Stodolink v. Yankee Barn Homes, Inc., 574 F. Supp. 557 (D. Conn. 1983)

US District Court for the District of Connecticut - 574 F. Supp. 557 (D. Conn. 1983)
November 3, 1983

574 F. Supp. 557 (1983)

Joseph STODOLINK, Jr., Anna O. Stodolink, Russell J. Denby, Jr., and Donna Denby
v.
YANKEE BARN HOMES, INC.

Civ. No. B-83-219 (PCD).

United States District Court, D. Connecticut.

November 3, 1983.

Kevin A. Coles, Bridgeport, Conn., for plaintiffs.

Samuel N. Allen, Middletown, Conn., for defendant.

 
RULING ON DEFENDANT'S MOTION FOR STAY PENDING ARBITRATION

DORSEY, District Judge.

This case involves a number of allegations of breach of an exclusive direct franchise *558 dealership contract naming plaintiffs as defendant's exclusive sales representatives in Connecticut and Westchester County, New York. Jurisdiction is based on diversity of citizenship, the plaintiffs being residents of Connecticut and the defendant being a Massachusetts corporation. After bringing suit in this court, plaintiffs refused defendant's demand for arbitration under the terms of their contract. For the reasons set forth below, defendant's motion to stay proceedings pending arbitration is granted.

The Federal Arbitration Act ("Act") applies whenever there is a "written provision in ... a contract evidencing a transaction involving [interstate] commerce to settle by arbitration a controversy thereafter arising out of such contract ...." 9 U.S.C. § 2.

In rulings involving the Act, the courts have emphasized the "unmistakably clear congressional purpose that the arbitration procedure, when selected by the parties to a contract, be speedy and not subject to delay and obstruction in the courts." Prima Paint Corp. v. Flood & Conklin Mfg. Co., 388 U.S. 395, 404, 87 S. Ct. 1801, 1806, 18 L. Ed. 2d 1270 (1967). When a contract evidencing transactions in interstate commerce contains a broad arbitration clause, even a claim of fraud in the inducement of the entire contract is to be referred to the arbitrator. Id. The permissible inquiry in considering a motion for a stay is narrow, involving only the determination whether the issues in this action are within the terms of the agreement to arbitrate. Klein Sleep Prod. v. Hillside Bedding Co., 563 F. Supp. 904, 905 (S.D.N. Y.1982); Prima Paint Corp., supra 388 U.S. at 404, 87 S. Ct. at 1806. The interpretation, construction and validity of arbitration agreements are determined according to substantive federal law, see Prima Paint Corp., supra; Robert Lawrence Co. v. Devonshire Fabrics, Inc., 271 F.2d 402 (2d Cir. 1959), cert. granted, 362 U.S. 909, 80 S. Ct. 682, 4 L. Ed. 2d 618 dismissed under Rule 60, 364 U.S. 801, 81 S. Ct. 27, 5 L. Ed. 2d 37 (1960), which federal courts sitting in diversity are required to apply, regardless of state regulatory policies. Klein Sleep Prod., supra at 906; Barron v. Tastee Freez Int'l, 482 F. Supp. 1213, 1216-17 (E.D.Wis.1980). See Prima Paint Corp., supra.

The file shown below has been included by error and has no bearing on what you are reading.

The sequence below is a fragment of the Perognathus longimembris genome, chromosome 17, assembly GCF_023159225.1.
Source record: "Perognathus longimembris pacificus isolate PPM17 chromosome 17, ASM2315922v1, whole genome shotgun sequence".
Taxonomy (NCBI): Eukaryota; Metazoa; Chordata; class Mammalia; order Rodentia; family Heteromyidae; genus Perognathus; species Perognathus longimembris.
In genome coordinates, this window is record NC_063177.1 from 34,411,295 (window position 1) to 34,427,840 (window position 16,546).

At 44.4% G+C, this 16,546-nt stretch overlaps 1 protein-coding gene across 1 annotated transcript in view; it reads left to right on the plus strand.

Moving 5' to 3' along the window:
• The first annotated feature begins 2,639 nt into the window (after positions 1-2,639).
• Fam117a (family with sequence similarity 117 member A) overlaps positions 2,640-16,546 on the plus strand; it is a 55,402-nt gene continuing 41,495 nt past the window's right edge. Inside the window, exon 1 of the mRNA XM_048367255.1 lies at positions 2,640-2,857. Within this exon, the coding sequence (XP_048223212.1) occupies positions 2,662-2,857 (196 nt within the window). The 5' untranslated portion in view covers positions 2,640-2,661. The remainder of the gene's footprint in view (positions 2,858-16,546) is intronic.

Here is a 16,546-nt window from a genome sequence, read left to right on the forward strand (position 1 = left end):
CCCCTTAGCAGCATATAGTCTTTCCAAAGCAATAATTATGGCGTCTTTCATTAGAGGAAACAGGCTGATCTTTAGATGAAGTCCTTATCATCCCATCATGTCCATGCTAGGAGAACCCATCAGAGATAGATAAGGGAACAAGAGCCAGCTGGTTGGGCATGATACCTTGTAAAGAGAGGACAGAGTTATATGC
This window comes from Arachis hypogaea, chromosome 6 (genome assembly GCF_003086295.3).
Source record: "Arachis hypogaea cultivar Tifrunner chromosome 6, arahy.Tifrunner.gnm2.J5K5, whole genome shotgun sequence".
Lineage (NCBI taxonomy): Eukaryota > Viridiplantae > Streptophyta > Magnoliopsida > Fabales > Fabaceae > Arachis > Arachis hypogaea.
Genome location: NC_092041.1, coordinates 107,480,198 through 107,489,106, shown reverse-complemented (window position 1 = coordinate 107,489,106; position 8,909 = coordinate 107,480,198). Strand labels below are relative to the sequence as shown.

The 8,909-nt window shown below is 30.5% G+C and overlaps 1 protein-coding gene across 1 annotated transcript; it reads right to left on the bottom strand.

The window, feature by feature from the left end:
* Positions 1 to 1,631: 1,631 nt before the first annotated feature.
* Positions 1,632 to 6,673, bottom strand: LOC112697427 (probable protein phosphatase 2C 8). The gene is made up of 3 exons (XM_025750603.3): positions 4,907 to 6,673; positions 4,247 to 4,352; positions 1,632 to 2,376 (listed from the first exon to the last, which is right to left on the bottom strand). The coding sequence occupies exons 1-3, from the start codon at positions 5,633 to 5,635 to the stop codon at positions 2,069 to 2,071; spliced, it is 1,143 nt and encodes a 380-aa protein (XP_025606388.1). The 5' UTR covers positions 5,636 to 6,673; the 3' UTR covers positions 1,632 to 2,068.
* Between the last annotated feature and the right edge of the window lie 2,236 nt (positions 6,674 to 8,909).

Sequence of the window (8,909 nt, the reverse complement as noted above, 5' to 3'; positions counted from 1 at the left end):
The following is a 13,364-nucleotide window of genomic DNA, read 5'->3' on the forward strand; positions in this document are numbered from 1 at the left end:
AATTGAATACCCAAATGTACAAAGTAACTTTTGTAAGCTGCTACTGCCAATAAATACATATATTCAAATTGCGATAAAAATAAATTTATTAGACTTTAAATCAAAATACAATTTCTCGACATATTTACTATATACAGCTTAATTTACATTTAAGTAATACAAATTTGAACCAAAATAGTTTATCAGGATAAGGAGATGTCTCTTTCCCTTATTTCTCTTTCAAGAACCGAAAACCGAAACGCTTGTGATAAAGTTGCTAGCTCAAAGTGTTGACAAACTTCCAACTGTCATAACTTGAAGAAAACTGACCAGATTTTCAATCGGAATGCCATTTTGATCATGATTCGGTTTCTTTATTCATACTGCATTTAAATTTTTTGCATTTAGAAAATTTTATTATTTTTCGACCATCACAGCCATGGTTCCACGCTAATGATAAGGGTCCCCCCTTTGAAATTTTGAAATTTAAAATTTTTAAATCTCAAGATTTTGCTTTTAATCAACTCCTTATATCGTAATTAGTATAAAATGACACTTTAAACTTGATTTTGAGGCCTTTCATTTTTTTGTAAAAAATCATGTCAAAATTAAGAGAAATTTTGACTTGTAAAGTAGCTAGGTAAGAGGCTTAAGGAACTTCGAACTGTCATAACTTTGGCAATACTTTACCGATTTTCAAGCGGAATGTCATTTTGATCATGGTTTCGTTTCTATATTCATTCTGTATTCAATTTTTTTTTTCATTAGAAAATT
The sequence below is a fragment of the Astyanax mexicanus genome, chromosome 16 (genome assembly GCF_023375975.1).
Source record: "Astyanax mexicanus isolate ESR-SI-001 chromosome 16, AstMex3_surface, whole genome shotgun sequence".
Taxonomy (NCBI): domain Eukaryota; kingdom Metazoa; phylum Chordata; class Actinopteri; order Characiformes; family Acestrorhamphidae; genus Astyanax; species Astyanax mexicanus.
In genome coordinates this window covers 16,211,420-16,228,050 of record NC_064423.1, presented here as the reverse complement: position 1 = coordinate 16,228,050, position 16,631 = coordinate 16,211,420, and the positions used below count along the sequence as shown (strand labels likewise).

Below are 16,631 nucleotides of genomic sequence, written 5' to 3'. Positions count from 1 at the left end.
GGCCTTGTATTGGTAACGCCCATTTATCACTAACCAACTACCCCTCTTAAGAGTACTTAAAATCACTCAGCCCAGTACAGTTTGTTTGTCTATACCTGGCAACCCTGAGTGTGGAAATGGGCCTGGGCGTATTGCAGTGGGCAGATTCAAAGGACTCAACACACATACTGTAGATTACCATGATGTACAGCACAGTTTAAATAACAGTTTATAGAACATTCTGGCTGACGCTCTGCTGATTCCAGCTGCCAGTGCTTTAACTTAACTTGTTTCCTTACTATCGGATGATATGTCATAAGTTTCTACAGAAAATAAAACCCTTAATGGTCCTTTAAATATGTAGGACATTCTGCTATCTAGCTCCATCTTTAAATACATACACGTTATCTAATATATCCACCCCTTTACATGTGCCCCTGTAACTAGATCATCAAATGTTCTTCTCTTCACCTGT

Here, there is no dispute that the franchise agreement evidences transactions in interstate commerce, nor that plaintiffs refused defendant's demand to arbitrate according to the terms of the contract. Plaintiffs rely on the Connecticut Franchise Act, Conn.Gen.Stat. §§ 42-133e, et seq., which secures the right of access to the state courts to redress any violations of the law, Conn.Gen.Stat. § 42-133g, and declares that any purported waiver of the rights of a franchisee is void. Conn.Gen. Stat. § 42-133f(e).

Plaintiff posits a conflict between the public policy of the state and that of the Congress, and would have this court declare the arbitration agreement null and void for violating the Connecticut Franchise Act's anti-waiver provision. The court declines this invitation.

Federal courts have repeatedly held that the policy embodied in the Act does not depend for enforceability on the residence of the parties to a contract, but rather on the interstate nature of the contract. Barron v. Tastee Freez, supra at 1217; see Romnes v. Bache & Co., 439 F. Supp. 833 (W.D.Wis.1977); Klein Sleep Prod., supra. Without intimating how a Connecticut court might rule on this issue, it is noteworthy that indeed some state courts have concluded that the Act requires them to enforce an arbitration clause despite contrary state law or policies. See Allison v. Medicab Int'l, 92 Wash. 2d 199, 597 P.2d 380 (1970) (en banc), contra Keating v. Superior Court of Alameda County, 31 Cal. 3d 584, 645 P.2d 1192, 183 Cal. Rptr. 360 (1982) (en banc).

Accordingly, the short answer to plaintiffs' contentions under the Connecticut Franchise Act is that the state law is not controlling in the face of congressional exercise of authority over interstate commerce. This result is mandated by the language of 9 U.S.C. § 2 and the judicial *559 construction thereof. Barron, supra at 1217. Plaintiff's claims are properly heard by the arbitrators. This case is hereby stayed pending arbitration of the matter according to the terms of the franchise agreement.

SO ORDERED.